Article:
Employment Law

July - October 2012

Employment status
To determine whether a claimant is an employee or an independent contractor, the court must examine the following four factors as a means of analyzing the work relationship as a whole: (1) direct evidence of the right or exercise of control; (2) furnishing of equipment; (3) method of payment; and (4) right to fire.
Lewis v. L.B. Dynasty, No. 5032 (S.C. Ct. App., Sept. 5, 2012) (Shearouse Adv. Sh. No. 31)

Feb. - May 2012

“Past due benefits” does not unequivocally include health insurance benefits.
Knight v. Austin, No. 27095 (S.C. Sup. Ct., Feb. 22, 2012) (Shearouse Adv. Sh. No. 7)

Educators’ pay
Where certified educators are performing educational duties, even if classified as another position, they are entitled to a salary that is commensurate with the teachers' pay schedule.
Bell v. SCDC, No. 27114 (S.C. Sup. Ct., Apr. 11, 2012) (Shearouse Adv. Sh. No. 13)

Federal Arbitration Act
The Federal Arbitration Act does not apply to an employment agreement if the dispute does not implicate interstate commerce. The analysis is the same regardless of whether the agreement is an employment contract or a recruiting contract.
Flexon v. PHC-Jasper, No. 4950 (S.C. Ct. App., Mar. 7, 2012) (Shearouse Adv. Sh. No. 9)

Temporary employees
Implementing a "retirement opportunity" and immediately "recasting" the vacant positions as temporary positions is a violation of recall rights under 23A S.C. Code Ann. Regs. 19-719.04.
Bell v. SCDC, No. 27114 (S.C. Sup. Ct., Apr. 11, 2012) (Shearouse Adv. Sh. No. 13).

July - Oct. 2011

Payment of Wages Act
Under the S.C. Payment of Wages Act, S.C. Code Sections 41-10-10 to 100, without evidence that a person permitted a group to violate the Act, he cannot be held liable simply because he was a member of the group.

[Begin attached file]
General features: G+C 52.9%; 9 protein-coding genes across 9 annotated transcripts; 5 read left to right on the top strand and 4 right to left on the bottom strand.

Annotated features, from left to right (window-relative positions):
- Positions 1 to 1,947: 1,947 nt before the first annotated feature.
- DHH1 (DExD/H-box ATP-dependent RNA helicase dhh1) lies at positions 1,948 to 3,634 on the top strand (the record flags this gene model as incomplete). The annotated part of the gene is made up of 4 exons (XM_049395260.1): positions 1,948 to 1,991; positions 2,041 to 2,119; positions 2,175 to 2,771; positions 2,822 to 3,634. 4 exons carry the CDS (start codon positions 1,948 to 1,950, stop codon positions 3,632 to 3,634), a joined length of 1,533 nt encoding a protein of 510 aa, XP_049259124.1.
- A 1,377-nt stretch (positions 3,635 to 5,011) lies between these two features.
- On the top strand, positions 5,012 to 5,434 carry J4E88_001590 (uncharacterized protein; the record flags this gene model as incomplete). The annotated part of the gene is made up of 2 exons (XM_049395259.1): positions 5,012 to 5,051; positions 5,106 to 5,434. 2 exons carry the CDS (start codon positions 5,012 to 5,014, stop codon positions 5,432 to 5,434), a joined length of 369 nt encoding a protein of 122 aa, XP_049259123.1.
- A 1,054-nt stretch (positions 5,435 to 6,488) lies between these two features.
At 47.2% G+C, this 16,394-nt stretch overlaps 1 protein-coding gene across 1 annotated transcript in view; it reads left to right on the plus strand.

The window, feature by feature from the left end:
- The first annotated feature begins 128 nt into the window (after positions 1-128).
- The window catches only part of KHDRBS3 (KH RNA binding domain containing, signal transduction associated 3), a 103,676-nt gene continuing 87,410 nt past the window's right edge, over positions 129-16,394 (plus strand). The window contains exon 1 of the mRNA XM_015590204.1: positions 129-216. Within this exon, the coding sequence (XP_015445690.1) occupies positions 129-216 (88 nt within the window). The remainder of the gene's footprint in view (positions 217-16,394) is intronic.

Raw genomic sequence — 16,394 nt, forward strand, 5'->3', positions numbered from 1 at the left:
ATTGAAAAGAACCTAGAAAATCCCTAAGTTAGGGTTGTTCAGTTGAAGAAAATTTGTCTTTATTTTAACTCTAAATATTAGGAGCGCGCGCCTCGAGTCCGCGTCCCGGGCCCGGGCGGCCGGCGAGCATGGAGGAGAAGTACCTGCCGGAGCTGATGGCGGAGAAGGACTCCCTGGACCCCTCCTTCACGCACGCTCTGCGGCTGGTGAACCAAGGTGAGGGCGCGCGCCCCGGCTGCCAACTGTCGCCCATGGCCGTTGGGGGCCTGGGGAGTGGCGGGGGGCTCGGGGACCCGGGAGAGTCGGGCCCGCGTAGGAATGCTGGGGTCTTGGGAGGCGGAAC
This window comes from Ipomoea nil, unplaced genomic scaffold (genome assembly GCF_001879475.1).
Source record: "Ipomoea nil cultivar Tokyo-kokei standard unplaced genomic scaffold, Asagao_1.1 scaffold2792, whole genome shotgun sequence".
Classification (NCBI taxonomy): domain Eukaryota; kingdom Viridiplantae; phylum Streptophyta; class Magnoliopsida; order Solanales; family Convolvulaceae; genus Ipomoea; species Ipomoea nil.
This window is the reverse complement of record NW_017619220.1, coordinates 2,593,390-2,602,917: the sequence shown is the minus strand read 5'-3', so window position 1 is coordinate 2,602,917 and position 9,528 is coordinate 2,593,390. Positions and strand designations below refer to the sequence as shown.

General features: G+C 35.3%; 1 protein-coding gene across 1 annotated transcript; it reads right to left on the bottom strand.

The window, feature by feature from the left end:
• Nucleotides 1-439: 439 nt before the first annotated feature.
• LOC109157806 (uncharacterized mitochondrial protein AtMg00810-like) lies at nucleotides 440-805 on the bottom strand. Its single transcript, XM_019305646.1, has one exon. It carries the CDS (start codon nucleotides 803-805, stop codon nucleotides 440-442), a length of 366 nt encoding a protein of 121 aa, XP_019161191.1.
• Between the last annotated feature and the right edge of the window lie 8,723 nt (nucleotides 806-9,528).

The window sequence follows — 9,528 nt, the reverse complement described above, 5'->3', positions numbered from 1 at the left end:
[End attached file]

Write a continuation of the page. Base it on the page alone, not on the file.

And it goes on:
Allen v. Pinnacle Healthcare Sys., LLC, No. 4855 (S.C. Ct. App., July 27, 2011) (Shearouse Adv. Sh. No. 25).

Public policy exception
The Court overruled Evans to the extent that it holds a jury may determine whether discharging an employee on certain grounds is a violation of public policy. In South Carolina, an at-will employee has a cause of action for wrongful termination where there is a retaliatory termination in violation of a clear mandate of public policy. The public policy exception does not only apply in situations where the employer asks the employee to violate the law or the reason for the termination itself is a violation of criminal law. Although the Court agreed with the Evans court that there is no statutory remedy within the Act that would preclude an employee from maintaining a wrongful termination action, the Court declined to address whether the public policy exception applies when an employee is terminated in retaliation for filing a wage complaint with the Department of Labor.
Barron v. Labor Finders of S.C., No. 27018 (S.C. Sup. Ct., Aug. 1, 2011) (Shearouse Adv. Sh. No. 25).